The Duke Office of Translation and Commercialization (OTC) in 2022 helped Duke inventors start 14 new companies. James Davis, MD, associate professor in the division of General Internal Medicine, is among these entrepreneurs.
Davis’ new company, Effective Tobacco Treatment, consults and helps develop high-impact, financially-sustainable tobacco treatment programs for a population with high rates of comorbid mental illness with substance use issues and limited resources.
“We are not just working with tobacco addiction, but with the interplay of nicotine dependence, stress, mental illness, and social factors that all must be faced when a person tries to quit smoking” says Davis, who has pioneered work on mindfulness training for smokers and published the first studies on this treatment that is now widespread. He is the director of the Duke Smoking Cessation Program, medical director of the Duke Center for Smoking Cessation, and co-director of the Duke-UNC Tobacco Treatment Specialist Training Program.
Back in 1964, almost half of the US population smoked cigarettes; today this has fallen to 12.5%. Most smokers today want to quit smoking and make quit attempts. Today the people who still smoke have often tried to quit many times but continue to be unsuccessful. Smokers today tend to have psychiatric illness, lower levels of income, and limited health literacy. Currently, the success rate for smokers trying to quit on their own is just under five percent, and the average smoker has unsuccessfully tried to quit seven times.
To help meet the needs of this patient population, Duke pioneered a highly specialized, “medical model” for treating tobacco dependence – a model that is new in the US. The program uses medical prescribers with specialized tobacco dependence training who are able to use more sophisticated pharmacotherapy such as pre-quit medications and adaptive pharmacotherapy and combination pharmacotherapy.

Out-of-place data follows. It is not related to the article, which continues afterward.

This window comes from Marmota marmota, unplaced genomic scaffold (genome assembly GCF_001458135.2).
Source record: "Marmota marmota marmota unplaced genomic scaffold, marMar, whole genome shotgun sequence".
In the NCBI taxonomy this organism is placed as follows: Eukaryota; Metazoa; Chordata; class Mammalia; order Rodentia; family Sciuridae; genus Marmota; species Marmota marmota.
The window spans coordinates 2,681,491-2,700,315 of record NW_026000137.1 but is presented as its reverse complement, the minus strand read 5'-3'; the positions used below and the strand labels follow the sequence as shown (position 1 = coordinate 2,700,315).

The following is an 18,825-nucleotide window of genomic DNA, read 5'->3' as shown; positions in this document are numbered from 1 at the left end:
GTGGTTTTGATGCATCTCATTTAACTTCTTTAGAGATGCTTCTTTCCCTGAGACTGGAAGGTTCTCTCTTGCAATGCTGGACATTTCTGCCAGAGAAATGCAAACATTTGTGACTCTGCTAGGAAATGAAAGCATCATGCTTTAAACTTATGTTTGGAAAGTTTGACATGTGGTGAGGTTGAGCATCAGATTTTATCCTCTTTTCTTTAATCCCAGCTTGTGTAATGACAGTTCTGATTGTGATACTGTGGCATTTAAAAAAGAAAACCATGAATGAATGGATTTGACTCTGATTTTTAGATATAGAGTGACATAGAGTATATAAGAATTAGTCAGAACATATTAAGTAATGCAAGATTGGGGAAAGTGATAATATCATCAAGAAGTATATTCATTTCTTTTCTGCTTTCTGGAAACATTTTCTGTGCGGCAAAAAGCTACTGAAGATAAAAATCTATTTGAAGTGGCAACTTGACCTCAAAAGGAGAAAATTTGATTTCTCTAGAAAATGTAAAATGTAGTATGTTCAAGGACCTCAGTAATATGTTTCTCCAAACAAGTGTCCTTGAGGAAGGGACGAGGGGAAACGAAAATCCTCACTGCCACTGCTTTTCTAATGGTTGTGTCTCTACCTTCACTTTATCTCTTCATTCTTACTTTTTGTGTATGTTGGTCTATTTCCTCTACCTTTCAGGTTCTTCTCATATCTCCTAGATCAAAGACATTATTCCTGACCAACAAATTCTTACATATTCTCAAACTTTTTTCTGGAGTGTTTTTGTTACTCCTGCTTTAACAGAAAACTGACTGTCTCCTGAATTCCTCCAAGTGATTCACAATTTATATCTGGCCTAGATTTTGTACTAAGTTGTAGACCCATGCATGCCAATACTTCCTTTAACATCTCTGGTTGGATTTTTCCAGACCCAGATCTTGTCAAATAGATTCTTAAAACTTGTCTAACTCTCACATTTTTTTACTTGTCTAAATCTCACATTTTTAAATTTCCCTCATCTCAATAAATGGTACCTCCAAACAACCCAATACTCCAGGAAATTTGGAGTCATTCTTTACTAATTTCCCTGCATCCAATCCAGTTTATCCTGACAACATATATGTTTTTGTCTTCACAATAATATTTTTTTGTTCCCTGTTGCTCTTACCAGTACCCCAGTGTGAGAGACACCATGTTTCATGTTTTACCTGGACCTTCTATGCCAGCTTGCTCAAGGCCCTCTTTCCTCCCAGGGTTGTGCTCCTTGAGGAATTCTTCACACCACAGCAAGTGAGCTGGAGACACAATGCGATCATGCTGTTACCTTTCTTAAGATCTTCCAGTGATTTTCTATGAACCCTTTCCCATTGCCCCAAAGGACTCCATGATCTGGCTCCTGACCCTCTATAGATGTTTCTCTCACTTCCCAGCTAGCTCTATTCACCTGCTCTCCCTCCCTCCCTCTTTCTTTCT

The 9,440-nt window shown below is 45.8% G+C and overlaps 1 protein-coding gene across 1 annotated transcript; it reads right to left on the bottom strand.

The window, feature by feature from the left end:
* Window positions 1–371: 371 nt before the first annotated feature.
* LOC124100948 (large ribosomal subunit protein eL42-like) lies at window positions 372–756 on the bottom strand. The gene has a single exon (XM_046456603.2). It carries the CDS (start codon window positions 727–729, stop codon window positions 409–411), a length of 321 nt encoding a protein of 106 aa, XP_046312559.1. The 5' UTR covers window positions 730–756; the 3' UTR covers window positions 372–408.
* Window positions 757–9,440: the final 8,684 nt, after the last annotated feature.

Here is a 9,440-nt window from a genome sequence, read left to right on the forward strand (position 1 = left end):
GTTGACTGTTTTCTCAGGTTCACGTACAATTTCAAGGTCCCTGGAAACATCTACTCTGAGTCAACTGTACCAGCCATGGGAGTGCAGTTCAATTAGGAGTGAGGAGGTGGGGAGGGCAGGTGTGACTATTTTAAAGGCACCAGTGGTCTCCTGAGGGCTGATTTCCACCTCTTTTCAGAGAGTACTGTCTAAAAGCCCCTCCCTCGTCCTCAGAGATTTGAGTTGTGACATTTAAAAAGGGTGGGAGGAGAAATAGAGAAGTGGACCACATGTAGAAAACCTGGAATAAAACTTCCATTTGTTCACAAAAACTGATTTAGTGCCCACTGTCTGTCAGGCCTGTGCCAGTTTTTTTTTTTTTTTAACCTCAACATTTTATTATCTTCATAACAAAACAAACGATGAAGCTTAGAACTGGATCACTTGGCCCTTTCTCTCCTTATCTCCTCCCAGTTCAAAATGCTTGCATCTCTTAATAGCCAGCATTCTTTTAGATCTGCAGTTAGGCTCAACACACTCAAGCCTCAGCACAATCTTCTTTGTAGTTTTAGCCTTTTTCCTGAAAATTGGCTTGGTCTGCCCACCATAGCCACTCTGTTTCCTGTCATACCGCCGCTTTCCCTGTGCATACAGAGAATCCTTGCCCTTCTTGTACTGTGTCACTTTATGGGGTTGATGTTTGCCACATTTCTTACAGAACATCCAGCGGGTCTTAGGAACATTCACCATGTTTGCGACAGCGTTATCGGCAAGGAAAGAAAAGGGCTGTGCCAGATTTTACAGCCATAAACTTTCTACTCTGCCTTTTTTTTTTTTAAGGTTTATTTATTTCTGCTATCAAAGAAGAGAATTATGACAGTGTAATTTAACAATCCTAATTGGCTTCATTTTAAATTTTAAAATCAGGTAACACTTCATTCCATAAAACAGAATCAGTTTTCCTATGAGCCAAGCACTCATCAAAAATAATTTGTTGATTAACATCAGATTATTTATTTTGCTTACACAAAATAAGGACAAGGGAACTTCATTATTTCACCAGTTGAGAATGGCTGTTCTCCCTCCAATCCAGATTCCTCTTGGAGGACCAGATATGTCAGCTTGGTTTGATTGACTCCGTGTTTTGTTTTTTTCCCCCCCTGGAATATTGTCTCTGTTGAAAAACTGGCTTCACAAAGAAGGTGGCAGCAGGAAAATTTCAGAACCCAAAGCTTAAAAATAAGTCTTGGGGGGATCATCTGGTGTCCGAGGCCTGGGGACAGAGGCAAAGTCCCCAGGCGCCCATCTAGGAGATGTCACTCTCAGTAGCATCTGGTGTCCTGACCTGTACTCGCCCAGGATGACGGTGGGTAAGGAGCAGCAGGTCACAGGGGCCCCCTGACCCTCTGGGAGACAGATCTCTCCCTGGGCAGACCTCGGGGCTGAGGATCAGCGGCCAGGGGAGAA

Medication treatment is combined with behavioral or mindfulness training, delivered by a team of 13 Duke medical providers. Medical providers specializing in tobacco treatment are at the center of the team, and the first person that a patient sees. Behavioral providers are brought in as needed to manage complex psychiatric issues.
The model has proven to be highly effective. The success rate for a person that tries to quit smoking on their own is about 4.5%. Physicians see abstinence rates typically around 11%; specialized behavioral counselors report absence rates around 16%. Davis’ team-based approach has a success rate of just over 30 percent.
Davis also serves as principal investigator on several trials including a study on adaptive smoking cessation and several trials on new medications for smoking cessation. He is co-investigator on trials involving lung cancer screening, e-cigarettes, minor nicotine alkaloids, imaging, lung function, and others. Davis also led the Duke Smoke-Free Policy Initiative, is co-author on a national tobacco dependence treatment guideline, and provides training in tobacco dependence treatment for the Duke School of Medicine, Duke Internal Medicine, Family Practice and Psychiatry residency programs.
Davis had been putting the pieces of the program together since his training days but it was not implemented until he came to Duke in 2016. Word spread of his success and people from other health systems began reaching out to learn more.
The Office of Translation and Commercialization provides the business mechanism for exporting Davis’ program. The program is also financially self-sustainable through standard medical billing.
“The idea in tobacco treatment is to break even,” Davis says. “Do a good thing in the world and export these ideas by creating a business model that allows us to share this knowledge.